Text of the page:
Not every weekend, but just imagine yourself readying more than two or three children every Sunday!

Mom’s heart, motivated by love for her God, and her family, also lived in service to friends.

During one season, there were many nights that she would be called to take “Aunt Audrey” to detox. Audrey wasn’t really our aunt, but we called her that because before mom married dad, she babysat Audrey’s children.

And the morning after the call, we’d hear stories of what that family endured from Audrey’s alcoholism. And we witnessed my mom sowing love into the lives of Audrey’s children over the years. One of them, closest to my age connected with me during the loss of my dad, and expressed her love for my mom. Her thankfulness for her presence in their lives during those difficult years.

Yes, my mom is one of my heroes. She exemplifies a heart with proper priorities. Because of her faith in God and her love for His word, she loves her family well, and reaches out to others who need to know the love of God through His people.

My Mama Now . . .  and then:

mama2 mama Mom and Dad

This week’s topic at #TheLoft is “HEROES” . . . . Who are your heroes? Let us know by linking up your blog at the bottom of this post!

The Loft is open, come on up!


The Loft: A weekly Hangout and Link Up for Christian bloggers
Graphic by Kerry Messer


Hi Lofters! We have two winners from last week’s giveaway! Sheila, who left a comment on Leah’s blog; and Trina, who sent in her comment via email. Please email Arabah Joy at arabahjoy(at)gmail.(com) with your mailing address so she can get the books out to you. Thank you!

About #TheLoft

The Loft is the place for conversation, community, networking, and Christian growth.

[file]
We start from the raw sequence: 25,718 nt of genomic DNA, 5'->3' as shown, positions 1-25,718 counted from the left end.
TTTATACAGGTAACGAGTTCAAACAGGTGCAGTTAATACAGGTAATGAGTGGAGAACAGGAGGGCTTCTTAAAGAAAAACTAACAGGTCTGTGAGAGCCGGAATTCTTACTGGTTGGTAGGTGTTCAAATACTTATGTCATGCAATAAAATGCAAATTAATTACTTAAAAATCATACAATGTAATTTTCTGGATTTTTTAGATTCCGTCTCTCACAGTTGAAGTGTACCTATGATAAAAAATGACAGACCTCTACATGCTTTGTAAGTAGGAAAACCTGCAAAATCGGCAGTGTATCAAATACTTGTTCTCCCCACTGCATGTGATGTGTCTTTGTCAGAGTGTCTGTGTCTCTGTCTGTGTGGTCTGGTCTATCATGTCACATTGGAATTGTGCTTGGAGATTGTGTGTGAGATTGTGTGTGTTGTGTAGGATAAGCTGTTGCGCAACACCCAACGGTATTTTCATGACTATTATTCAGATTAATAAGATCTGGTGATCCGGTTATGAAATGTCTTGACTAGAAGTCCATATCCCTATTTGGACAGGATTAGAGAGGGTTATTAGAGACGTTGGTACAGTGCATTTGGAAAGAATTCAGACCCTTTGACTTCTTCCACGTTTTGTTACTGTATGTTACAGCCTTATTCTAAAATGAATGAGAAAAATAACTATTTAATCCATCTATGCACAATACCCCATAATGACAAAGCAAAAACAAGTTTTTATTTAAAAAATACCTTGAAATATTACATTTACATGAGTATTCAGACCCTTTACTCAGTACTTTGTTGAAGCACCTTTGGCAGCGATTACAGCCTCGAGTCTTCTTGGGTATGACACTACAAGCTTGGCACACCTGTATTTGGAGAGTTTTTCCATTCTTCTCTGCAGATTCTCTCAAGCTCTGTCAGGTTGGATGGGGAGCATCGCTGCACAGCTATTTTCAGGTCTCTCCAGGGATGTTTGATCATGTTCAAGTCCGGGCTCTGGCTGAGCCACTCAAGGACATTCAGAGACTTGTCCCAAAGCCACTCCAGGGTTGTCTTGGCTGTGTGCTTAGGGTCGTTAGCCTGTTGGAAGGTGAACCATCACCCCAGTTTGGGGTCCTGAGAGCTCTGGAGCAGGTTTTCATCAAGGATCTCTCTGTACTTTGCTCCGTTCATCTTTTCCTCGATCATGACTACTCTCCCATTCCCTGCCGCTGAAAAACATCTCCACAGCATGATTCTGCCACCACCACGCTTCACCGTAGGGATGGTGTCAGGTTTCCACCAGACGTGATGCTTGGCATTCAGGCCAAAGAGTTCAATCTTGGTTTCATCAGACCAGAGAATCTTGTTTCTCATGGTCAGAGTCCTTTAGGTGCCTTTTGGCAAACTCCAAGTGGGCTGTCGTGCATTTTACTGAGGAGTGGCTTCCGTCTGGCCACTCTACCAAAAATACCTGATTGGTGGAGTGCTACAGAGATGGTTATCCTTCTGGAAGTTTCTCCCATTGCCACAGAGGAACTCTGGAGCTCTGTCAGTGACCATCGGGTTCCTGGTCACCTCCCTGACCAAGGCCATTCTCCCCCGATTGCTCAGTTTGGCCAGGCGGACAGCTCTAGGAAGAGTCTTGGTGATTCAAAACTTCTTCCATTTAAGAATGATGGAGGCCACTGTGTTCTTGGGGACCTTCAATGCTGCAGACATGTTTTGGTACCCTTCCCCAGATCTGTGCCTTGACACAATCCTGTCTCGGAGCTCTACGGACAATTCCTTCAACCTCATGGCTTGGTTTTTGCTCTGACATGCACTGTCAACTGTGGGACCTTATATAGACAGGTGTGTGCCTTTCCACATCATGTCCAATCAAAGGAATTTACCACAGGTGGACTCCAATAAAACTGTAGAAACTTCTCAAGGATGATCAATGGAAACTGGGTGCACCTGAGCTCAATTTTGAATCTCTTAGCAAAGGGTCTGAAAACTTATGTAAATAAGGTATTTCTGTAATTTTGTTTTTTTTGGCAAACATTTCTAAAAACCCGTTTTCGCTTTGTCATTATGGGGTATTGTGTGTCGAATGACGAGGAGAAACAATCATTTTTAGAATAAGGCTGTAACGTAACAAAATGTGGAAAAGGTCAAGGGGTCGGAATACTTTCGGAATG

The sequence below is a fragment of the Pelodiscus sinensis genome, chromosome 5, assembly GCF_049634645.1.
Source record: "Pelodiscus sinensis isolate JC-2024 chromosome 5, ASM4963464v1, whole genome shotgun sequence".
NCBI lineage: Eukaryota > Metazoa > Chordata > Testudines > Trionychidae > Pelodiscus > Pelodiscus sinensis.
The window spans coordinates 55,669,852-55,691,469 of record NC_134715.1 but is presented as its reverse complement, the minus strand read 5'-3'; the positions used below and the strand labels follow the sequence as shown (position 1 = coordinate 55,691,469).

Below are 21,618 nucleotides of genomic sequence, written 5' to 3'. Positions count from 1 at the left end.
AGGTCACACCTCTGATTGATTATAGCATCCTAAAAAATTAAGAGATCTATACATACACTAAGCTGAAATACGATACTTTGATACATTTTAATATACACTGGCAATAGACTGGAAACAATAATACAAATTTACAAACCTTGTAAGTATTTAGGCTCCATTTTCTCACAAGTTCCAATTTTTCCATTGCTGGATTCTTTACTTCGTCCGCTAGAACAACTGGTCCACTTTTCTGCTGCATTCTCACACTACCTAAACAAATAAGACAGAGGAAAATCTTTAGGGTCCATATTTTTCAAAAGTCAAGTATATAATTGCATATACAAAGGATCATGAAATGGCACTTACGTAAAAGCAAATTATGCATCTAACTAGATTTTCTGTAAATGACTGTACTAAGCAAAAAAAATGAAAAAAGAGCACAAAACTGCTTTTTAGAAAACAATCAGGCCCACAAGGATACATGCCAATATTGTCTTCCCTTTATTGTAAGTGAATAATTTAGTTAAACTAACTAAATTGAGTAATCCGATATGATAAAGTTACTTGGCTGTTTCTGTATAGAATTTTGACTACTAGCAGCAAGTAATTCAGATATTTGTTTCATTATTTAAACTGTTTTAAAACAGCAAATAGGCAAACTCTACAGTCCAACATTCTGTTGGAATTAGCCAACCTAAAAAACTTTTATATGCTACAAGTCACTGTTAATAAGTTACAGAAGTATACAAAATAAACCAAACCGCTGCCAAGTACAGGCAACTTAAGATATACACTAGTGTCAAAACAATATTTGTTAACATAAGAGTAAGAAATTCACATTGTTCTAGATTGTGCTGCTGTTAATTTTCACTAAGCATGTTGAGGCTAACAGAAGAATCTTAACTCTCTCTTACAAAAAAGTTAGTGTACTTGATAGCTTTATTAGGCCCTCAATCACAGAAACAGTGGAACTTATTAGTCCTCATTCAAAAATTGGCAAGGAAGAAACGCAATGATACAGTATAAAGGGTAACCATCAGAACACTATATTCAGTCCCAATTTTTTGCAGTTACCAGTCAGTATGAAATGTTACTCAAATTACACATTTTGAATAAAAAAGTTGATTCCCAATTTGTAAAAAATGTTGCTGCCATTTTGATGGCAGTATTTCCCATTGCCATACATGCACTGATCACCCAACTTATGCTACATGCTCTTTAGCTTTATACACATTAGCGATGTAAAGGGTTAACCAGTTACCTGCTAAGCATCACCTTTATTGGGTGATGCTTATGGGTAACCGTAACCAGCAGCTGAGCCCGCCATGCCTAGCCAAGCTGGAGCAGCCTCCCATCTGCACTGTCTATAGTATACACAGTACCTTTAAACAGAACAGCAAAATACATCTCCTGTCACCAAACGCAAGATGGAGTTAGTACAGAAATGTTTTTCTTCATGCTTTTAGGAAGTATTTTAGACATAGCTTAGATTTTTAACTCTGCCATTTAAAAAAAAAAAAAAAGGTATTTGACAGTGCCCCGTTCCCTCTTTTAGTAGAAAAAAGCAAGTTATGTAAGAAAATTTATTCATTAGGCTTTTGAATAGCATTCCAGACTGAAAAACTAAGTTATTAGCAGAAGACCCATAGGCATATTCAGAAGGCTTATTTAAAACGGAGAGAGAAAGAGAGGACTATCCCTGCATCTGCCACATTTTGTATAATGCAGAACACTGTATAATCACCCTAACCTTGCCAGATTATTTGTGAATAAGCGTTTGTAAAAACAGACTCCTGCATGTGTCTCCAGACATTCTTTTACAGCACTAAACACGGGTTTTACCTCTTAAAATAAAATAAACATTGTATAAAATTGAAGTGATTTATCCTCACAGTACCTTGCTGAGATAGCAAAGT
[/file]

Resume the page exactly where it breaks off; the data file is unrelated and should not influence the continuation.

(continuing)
Each week we provide a topic to start the conversation.

Grab your coffee mug and come on up! Hang out for a bit. We betcha you’ll be glad you did.

When you link up at The Loft, your link will appear on 5 blogs! We’d love for you to visit The Loft co-hosts and know who we are:


Now it’s time to link up!

This Week’s Topic: “Heroes” (Do you have a hero? Did you have one when you were growing up? Do you think it’s important to have others we look up to? Why or why not? We look forward to reading about your heroes!)

Next Week’s Topic: “Potluck” (It’s that time again! Link up a favorite post you’ve shared on your blog and surprise us!)

Add Your Link Here:


 Loading InLinkz ...


5 Flares Twitter 2 Facebook 3 Pin It Share 0 Email -- Google+ 0 LinkedIn 0 Filament.io 5 Flares ×


  1. Ooooooh I love this! I can relate to so much of it, as I also grew up near our family’s dairy farm. I’m going to send my mom the link to this post. 🙂 Our farm was 1.5 miles away—my grandparents lived on it and my dad and uncles and brothers all worked on it. I had seasons where I milked cows, but mainly helped my mom in the house—including all that canning. This is a wonderful tribute to your mom. 🙂

    • Kathy Schwanke

      Thanks Karen. Farm life truly has it’s rich gifts for our development and lessons to live from for life.
      Glad you stopped by. 🙂

  2. Kathy your momma is beautiful and wow, 12 children, whew…she was a hard working gal! Must be where you get your spunk from huh? Thanks for sharing and sorry for your loss of dad!
    Blessings to you!

  3. What a lovely post! And marvelous heritage! Your mom is a special lady, and I know full well how hard farm work is! The part about the agriturismo made me chuckle. They are quite a big thing over here. It’s always made me wonder how people can be clever enough to get others to pay to go and stay with them, AND do their farmwork for them!! Guess I’ll have to change my houseguest rules. 😉 As for me, when I pay to stay in a place, I plan to take it easy!!

    • Kathy Schwanke

      Thank you Sheila, (you apparently are a farm-girl yourself!) … and I know! It had me thinking of putting up a cabin here at our place and inviting people to help with landscaping!

      And I’m with you-vacation is for rest. 🙂

  4. Hi Kathy,
    Loved hearing about your farm life growing up, your amazing mom, and her dedication to live the gospel. What a different life it must have been to grow up on a farm, what a blessing too. Us city gals have it a whole lot easier! But hard work is so much better for ya.

  5. I love this post! Your mom is beautiful and dairy farms are definitely hard work! (I talk to the TV too, on occasion…!) 😉 It’s so fun to look through your pictures and get to know you just a little better! Thanks for sharing your hero with us!

Leave a Reply

Your email address will not be published. Required fields are marked *